Children in a North Dakota neighborhood may be slated to get an awful surprise this Halloween: A local woman is reportedly planning to hand out "fat letters," instead of candy, to kids she thinks are "moderately obese."
Valley News Live reported a local Fargo woman called into Y-94 radio recently and revealed her plan to take on childhood obesity by handing out letters targeting trick-or-treaters whom she considers obese.
"I just want to send a message to the parents of kids that are really overweight," she told the station. "I think it's just really irresponsible of parents to send them out looking for free candy just 'cause all the other kids are doing it."
Valley News Live obtained a copy of the letter, in which the woman, who is only identified as Cheryl, writes, in part:
You [sic] child is, in my opinion, moderately obese and should not be consuming sugar and treats to the extent of some children this Halloween season. My hope is that you will step up as a parent and ration candy this Halloween and not allow your child to continue these unhealthy eating habits.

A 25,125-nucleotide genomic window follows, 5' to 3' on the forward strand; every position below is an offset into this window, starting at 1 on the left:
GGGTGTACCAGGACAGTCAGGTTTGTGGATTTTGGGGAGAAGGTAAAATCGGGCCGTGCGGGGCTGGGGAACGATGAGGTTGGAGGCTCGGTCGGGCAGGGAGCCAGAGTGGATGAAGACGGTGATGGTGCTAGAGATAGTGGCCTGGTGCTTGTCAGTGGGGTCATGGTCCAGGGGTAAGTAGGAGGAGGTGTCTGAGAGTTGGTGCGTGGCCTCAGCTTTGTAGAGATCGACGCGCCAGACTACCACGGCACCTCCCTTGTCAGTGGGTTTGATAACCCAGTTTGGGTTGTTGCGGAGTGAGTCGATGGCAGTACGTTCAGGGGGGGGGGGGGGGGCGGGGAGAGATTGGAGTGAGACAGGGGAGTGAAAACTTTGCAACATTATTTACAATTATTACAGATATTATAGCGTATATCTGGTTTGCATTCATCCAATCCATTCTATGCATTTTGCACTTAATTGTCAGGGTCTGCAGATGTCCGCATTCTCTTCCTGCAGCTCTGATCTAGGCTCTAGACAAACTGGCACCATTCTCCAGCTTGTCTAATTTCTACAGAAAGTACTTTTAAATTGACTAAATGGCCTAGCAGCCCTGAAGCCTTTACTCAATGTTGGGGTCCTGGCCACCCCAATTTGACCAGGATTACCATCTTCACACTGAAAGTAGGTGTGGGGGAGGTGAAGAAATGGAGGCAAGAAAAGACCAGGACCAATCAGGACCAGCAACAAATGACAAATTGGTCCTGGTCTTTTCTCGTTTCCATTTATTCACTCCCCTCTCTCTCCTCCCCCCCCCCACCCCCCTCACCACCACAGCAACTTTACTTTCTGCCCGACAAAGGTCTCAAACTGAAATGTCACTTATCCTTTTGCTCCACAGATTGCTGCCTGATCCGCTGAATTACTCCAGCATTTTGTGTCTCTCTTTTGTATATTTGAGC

A screengrab of a copy of the "fat letter." Story continues below.
Courtesy of Valley News Live
Obviously, some have taken issue with this.
"I can understand if you are that weird and concerned about kid’s weight maybe handing out boxes of raisins or bags of carrot sticks or something," wrote Eve Vawter of Mommyish. "I can see MAYBE hanging a sign on your door that reads 'I will not be handing out candy this year.' But to fat-shame little kids who come to your door trick or treating? That’s a whole other level of evil. Way to make all the kids feel like garbage, lady."
The Centers for Disease Control and Prevention (CDC) reports childhood obesity has more than doubled in the past 30 years. In 2010, more than one-third of children and adolescents in the U.S. were considered overweight or obese. The CDC acknowledges many societal sectors can influence a child's lifestyle habits and recommends combating this issue by promoting healthy eating and physical activity, while fostering a supportive environment.
"Fat-shaming" is not one of those recommendations.
The practice made headlines last year when the Strong4Life campaign and Children's Healthcare of Atlanta released a series of "Stop Childhood Obesity" ads featuring overweight children. A study published in July proved fat-shaming has adverse effects and actually increases the risk for obesity.
While this is just about one of the worst things we can think of to do to a hopeful trick-or-treater, Jezebel does raise the possibility that the whole "fat letter" thing is just a radio stunt.
We can only hope.
Watch the Valley News Live report below.